Whether you're taking photos with your cell phone or with a DSLR, one of the most important things to get right while taking photos is the lighting. This can literally make or break a photo and that's why I'm going to go over 5 options for getting the light right!
When shooting outside I typically only shoot during Golden Hour which is about 1-2 hours before sunset and 1-2 hours after sunrise. This is when you can get a very soft light so it won't be too harsh on your skin and produce shadows or distractions on your skin. Getting even lighting is so important to make sure your glowing and showing off your beautiful self.
That's why if you book a brand photoshoot with me you'll notice that we do all indoor pictures first and then work our way outside. A lot of my clients prefer beach pictures as well so since the beach is completely at sea level with hardly any shade, I always leave that for last.
Here I am going to show you how I work as a photographer so you can understand my methods to getting the lighting right.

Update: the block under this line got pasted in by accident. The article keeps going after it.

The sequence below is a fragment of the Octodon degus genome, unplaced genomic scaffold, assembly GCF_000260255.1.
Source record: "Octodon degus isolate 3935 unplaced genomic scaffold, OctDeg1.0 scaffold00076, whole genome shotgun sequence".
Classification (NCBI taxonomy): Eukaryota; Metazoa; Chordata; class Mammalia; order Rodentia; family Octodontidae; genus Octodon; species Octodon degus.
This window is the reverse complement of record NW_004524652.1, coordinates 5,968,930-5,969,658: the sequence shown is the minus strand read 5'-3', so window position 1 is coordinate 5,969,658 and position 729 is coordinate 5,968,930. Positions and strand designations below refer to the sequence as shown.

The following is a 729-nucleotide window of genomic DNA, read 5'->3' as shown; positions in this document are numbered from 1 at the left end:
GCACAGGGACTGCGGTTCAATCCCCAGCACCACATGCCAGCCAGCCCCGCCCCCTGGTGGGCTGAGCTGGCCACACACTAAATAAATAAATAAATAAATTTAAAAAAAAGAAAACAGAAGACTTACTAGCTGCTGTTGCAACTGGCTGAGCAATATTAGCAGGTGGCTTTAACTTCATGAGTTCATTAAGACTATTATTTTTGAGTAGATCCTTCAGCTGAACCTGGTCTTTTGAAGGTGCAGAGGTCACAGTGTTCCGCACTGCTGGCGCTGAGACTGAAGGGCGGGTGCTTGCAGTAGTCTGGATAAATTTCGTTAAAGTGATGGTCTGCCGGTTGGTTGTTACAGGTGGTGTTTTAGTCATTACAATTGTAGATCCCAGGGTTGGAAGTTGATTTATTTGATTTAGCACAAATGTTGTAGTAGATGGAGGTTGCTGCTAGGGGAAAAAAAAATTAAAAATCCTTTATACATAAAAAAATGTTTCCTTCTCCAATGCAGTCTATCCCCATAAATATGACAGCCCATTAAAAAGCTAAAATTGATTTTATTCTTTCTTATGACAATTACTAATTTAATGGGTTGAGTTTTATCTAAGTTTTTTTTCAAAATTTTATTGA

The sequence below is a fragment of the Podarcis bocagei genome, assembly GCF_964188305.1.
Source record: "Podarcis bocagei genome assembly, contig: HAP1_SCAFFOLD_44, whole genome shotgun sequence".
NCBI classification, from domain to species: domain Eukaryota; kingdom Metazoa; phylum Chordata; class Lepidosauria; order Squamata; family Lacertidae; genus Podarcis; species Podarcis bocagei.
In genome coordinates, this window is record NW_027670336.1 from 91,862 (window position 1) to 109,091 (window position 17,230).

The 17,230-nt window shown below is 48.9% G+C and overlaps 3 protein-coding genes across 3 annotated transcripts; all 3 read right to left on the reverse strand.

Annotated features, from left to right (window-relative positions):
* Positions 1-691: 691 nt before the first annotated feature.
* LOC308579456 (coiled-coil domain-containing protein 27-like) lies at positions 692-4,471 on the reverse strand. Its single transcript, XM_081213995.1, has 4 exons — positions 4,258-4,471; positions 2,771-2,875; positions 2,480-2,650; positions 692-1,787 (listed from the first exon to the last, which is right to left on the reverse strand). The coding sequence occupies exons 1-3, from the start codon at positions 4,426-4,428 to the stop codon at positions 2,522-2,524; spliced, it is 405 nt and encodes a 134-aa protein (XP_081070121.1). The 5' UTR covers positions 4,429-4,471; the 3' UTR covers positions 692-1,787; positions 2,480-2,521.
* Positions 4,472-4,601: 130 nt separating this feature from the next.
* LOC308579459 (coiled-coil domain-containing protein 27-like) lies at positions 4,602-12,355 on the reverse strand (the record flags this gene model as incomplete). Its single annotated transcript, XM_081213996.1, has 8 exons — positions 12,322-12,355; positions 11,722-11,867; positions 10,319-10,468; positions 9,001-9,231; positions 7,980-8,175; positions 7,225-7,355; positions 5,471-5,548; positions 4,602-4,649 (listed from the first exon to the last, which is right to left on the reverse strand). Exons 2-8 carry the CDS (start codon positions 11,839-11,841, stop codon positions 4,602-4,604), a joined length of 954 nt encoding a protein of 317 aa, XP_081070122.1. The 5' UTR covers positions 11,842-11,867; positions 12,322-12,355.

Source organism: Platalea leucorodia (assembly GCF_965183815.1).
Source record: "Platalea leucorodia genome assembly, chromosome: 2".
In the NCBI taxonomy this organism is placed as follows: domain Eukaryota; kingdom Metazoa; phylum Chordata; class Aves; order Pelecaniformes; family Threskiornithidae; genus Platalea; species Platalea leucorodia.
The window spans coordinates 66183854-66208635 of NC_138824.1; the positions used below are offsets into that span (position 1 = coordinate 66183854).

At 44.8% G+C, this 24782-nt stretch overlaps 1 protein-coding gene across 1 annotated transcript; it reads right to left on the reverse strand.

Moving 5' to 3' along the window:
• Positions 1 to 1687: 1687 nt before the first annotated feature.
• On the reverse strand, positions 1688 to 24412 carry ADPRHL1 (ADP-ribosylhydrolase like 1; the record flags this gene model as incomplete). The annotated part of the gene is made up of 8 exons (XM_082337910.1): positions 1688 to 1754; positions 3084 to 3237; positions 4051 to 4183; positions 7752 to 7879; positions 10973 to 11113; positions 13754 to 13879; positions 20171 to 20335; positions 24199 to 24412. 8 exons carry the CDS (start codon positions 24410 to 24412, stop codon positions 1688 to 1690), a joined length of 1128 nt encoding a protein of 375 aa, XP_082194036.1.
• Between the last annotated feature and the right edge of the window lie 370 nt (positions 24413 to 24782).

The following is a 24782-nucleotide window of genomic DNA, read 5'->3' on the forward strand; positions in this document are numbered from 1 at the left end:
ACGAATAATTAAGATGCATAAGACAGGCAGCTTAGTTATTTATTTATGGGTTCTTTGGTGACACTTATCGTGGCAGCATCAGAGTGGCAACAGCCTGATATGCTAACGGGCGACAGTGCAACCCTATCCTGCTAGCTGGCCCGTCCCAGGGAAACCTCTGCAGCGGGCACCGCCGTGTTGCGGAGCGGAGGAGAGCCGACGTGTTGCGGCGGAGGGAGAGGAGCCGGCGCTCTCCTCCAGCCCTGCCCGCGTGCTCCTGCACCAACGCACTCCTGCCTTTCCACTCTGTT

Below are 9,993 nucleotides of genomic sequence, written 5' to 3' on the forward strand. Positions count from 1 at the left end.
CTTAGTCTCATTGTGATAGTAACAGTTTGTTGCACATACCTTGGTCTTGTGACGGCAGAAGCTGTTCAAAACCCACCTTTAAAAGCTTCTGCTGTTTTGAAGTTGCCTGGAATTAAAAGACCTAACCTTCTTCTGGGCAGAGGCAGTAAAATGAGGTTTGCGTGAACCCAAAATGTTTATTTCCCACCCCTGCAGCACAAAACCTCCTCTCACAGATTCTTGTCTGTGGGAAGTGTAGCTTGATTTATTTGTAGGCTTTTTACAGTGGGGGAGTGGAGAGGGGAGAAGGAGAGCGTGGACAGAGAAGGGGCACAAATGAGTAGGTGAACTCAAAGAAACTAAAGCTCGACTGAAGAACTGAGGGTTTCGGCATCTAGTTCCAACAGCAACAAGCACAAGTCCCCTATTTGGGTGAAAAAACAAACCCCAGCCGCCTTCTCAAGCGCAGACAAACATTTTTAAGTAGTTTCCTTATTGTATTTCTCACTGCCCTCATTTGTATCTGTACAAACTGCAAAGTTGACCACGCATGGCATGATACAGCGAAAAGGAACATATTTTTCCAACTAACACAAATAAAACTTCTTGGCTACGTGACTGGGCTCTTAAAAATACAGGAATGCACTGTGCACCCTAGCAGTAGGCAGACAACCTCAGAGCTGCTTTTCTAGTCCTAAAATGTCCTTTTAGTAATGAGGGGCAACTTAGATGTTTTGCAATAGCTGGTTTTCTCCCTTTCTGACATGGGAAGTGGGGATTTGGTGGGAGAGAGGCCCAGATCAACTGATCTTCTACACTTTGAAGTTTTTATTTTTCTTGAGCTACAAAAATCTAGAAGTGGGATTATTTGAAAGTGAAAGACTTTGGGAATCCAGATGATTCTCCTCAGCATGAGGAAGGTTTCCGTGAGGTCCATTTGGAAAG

Let's get into the 5 natural light options for your outdoor photos:
1. Open Shade
In order to avoid any sort of harsh lighting on someones skin you can utilize open shade. This is where both the photographer and the client are standing in the shade. By the photographer also being in the shade this avoids any sort of light bleeding into the lens. Some examples of open shade are tree coverage, being on the side of a building, or under an overhang. When you're utilizing open shade you can't tell where the sun is coming from in the picture.
2. Spotted Shade
Spotted shade is when you can see a little bit of light on the ground but both the client and photographer are still in shade. With spotted shade you can see that the light is coming from behind while not providing harsh shadows. Again, it's important for the photographer to stay in the shade as well to avoid any sort of light bleeding into the lens by hitting the camera.
Backlight is when the light is coming from behind but is being diffused by an object such as a tree, brick wall, or archway. It's still letting enough light in to brighten up the photos but is not harsh on the client or bleeding into the lens.
4. The "Glow"
As you can imagine, shooting at golden hour also provides a beautiful golden look to photos. Therefore, if you take photos when the sun is really low and super golden you can get the "glow". This is when the hair and face are lite up from behind. To get this, the sun has to be directly behind the clients head so you can see the golden light on their hair.